When President Donald Trump accepts the Republican Party’s nomination for his reelection Thursday night, the presidential campaigns will kick into high gear with little more than two months until the election.
If you thought the television attack ads and election mailers were bad already, brace yourself for the next 67 days.
The campaigns are looking at North Carolina as a possible swing state in the presidential election, and the Democrats have the potential to flip Thom Tillis’ Senate seat. That means both parties—and an untold number of interest groups—will be spending lots of money to sway voters in the state.
“For the Trump campaign, if North Carolina is not in their win column, it can be a difficult path to the 270 to win,” Catawba College political science professor Michael Bitzer said. A presidential candidate needs 270 votes in the Electoral College to win the election. North Carolina has 15 of those votes.
The Electoral College is unique to the United States. Each state gets an allotment of a total of 538 votes and the winner for that state takes all the votes. This is why a candidate can lose the popular vote, as Trump did in 2016, but still win the presidency.
Trump won North Carolina by more than 3.5% over Hilary Clinton in 2016.
The last Democratic presidential candidate to win North Carolina was Barack Obama in 2008.
Recent polls put Joe Biden and Trump in a statistical tie in North Carolina. A poll released this week as the Republican National Convention got underway put Biden with a 3% lead in North Carolina, and a 10% lead nationally.
Poll-watching site FiveThirtyEight, which aggregates and analyzes poll data, show’s North Carolina is a toss up so far, but with a slight lead for Trump.
“For the Biden campaign, North Carolina would be icing on the cake,” Bitzer said.
Bitzer credited Obama’s 2008 win in the state to the campaign’s ground game and being able to draw high turnout for the election.
Twelve years later, the coronavirus pandemic has changed almost everything about the Democrats’ strategy. The push to turn North Carolina blue in this election cycle has become an entirely digital affair, with Democrats opting to run their entire campaign virtually.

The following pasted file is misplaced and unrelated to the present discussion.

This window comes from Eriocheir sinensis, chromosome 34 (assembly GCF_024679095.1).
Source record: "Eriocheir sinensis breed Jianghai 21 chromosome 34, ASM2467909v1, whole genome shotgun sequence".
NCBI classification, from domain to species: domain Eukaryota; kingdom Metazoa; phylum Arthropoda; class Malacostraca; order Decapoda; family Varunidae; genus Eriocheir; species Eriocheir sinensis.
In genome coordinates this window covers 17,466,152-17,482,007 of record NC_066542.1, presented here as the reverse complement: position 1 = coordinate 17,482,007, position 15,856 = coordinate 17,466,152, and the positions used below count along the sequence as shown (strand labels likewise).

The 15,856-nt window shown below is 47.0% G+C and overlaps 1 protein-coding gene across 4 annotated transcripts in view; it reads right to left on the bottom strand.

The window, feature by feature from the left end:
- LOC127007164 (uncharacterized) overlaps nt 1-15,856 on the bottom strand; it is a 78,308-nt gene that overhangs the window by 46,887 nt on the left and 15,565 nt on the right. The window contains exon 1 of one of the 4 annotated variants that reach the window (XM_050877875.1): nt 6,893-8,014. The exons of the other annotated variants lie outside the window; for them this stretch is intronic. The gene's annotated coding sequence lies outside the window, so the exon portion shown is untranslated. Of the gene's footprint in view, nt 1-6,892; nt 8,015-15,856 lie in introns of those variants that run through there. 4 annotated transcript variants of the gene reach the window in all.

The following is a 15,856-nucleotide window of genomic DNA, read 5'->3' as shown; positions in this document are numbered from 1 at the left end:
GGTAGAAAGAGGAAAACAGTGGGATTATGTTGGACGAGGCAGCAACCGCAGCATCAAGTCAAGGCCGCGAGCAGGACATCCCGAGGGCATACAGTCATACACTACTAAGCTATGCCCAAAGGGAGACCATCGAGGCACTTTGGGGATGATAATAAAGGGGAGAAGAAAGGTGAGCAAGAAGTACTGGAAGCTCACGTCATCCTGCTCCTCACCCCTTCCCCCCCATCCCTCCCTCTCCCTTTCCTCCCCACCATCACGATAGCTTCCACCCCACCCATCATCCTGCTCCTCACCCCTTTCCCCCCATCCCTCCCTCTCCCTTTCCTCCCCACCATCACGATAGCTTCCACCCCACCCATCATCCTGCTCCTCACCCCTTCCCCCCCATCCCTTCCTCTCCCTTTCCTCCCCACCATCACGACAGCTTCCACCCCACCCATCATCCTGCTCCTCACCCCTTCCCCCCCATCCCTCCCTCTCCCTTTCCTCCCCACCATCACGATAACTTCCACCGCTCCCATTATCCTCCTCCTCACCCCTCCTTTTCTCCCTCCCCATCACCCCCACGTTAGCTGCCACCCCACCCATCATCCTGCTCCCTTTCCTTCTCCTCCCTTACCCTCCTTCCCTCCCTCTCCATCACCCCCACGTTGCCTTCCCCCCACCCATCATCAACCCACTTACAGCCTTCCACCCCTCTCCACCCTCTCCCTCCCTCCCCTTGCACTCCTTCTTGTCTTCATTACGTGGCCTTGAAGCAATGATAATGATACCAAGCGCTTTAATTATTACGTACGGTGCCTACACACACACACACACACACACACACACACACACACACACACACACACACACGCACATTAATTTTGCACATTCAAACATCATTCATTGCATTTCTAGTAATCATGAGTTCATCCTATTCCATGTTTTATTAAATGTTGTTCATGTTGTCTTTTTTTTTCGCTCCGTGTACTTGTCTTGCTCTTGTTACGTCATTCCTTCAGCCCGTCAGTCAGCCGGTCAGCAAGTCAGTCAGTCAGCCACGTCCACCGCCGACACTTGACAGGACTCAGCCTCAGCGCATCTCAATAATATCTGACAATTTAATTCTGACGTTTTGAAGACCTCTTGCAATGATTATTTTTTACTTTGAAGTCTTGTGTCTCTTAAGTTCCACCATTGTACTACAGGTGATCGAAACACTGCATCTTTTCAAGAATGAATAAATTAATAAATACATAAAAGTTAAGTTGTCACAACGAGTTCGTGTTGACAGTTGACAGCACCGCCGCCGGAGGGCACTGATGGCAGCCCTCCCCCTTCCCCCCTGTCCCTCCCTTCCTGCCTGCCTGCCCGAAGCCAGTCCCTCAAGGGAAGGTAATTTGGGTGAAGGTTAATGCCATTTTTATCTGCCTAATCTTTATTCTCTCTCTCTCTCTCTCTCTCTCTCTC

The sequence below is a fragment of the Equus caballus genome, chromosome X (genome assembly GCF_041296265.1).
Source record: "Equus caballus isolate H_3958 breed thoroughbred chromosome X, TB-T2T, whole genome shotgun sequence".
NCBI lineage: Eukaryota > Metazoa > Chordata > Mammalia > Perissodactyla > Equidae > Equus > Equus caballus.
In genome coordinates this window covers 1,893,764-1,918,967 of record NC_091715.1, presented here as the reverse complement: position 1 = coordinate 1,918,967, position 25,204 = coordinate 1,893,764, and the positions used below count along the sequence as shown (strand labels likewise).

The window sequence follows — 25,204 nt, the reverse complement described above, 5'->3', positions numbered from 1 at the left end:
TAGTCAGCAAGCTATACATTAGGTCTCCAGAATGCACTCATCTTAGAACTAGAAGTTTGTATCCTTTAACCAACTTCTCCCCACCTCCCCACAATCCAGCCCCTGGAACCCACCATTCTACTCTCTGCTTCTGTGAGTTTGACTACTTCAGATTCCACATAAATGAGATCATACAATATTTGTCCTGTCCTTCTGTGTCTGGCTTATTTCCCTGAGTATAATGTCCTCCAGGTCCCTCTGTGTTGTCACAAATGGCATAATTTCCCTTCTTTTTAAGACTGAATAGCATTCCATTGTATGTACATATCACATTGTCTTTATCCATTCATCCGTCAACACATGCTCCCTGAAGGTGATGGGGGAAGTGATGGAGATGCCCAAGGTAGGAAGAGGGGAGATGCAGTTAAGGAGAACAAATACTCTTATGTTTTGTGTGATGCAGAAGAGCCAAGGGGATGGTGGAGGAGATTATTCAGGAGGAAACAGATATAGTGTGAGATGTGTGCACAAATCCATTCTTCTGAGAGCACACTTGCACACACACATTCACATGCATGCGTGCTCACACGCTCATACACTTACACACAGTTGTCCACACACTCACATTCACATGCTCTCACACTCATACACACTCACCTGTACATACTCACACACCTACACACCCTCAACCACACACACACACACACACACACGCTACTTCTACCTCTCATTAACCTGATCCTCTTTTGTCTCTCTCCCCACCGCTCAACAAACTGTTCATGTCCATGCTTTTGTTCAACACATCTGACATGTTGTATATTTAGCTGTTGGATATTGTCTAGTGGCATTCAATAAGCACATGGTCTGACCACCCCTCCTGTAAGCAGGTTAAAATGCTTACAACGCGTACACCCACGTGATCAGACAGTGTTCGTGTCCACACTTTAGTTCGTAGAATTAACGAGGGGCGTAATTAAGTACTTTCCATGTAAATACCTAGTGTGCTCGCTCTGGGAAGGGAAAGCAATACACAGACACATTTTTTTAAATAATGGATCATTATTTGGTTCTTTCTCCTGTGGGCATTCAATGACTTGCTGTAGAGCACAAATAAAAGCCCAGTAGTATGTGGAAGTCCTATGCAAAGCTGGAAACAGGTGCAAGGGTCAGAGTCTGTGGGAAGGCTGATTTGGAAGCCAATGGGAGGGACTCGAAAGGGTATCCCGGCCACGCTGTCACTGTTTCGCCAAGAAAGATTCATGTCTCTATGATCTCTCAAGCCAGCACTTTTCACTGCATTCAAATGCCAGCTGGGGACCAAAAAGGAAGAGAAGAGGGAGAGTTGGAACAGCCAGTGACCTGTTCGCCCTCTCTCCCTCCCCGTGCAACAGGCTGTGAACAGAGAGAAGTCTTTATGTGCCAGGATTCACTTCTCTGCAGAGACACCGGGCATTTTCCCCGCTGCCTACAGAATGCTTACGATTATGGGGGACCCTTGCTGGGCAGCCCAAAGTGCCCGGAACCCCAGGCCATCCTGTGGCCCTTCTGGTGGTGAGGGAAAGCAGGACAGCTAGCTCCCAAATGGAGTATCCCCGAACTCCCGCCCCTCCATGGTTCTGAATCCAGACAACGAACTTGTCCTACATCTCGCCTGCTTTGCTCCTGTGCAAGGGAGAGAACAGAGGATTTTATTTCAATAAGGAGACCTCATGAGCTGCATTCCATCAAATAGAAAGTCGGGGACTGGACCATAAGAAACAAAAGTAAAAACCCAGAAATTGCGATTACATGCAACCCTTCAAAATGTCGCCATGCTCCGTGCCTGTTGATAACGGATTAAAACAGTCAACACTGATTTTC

“We know every vote and voter matters, which is why we have invested significant resources in our digital organizing and voter mobilization operation to ensure we are reaching North Carolinians from Murphy to Manteo,” said L.T. McCrimmon, the North Carolina state director for the Biden campaign.
“North Carolina will play a critical role in electing Joe Biden and Kamala Harris, reelecting Roy Cooper, and flipping the U.S. Senate with Cal Cunningham,” McCrimmon said in a statement to Spectrum News 1.
Republicans have also put a high priority on swaying voters is the state. "North Carolina is a top-four state for the Presidential race, we host one of the top U.S. Senate races,” NC GOP spokesman Tim Wigginton said. “The bottom line is that North Carolina is the epicenter for the 2020 election.”
"The North Carolina Republican Party is working hard every day to turn out the voters we need to deliver North Carolina's electoral votes for President Trump, return Senator Thom Tillis to the U.S. Senate and elect Dan Forest Governor,” he said in a statement to Spectrum News 1.
In contrast to the Democrats, the GOP is holding small in-person events and sending (masked and socially distanced) volunteers out to knock on doors.
“The number of battleground states really shows how few states pick the president,” Bitzer said. “With this year’s group of battleground states, the attention will be on them and not the other 40.”
Bitzer said that other than North Carolina, he is watching Pennsylvania, Michigan and Wisconsin, and in the South, he’s paying close attention to the race in Georgia.
“If North Carolina doesn’t go Republican, that could signal other critical states—Florida, Pennsylvania, Wisconsin—have not gone Republican as well,” he said.
The FiveThirtyEight site shows the closest races so far this year are Arizona, with 11 electoral votes, Ohio, with 18, and Florida, with 29 votes. Some combination of those state could help put either candidate over the top with 270 electoral votes.
“It’s a game of addition,” Bitzer said.
In the race for North Carolina’s 15 votes, Bitzer said it will come down to who can get more voters out to cast ballots for each campaign.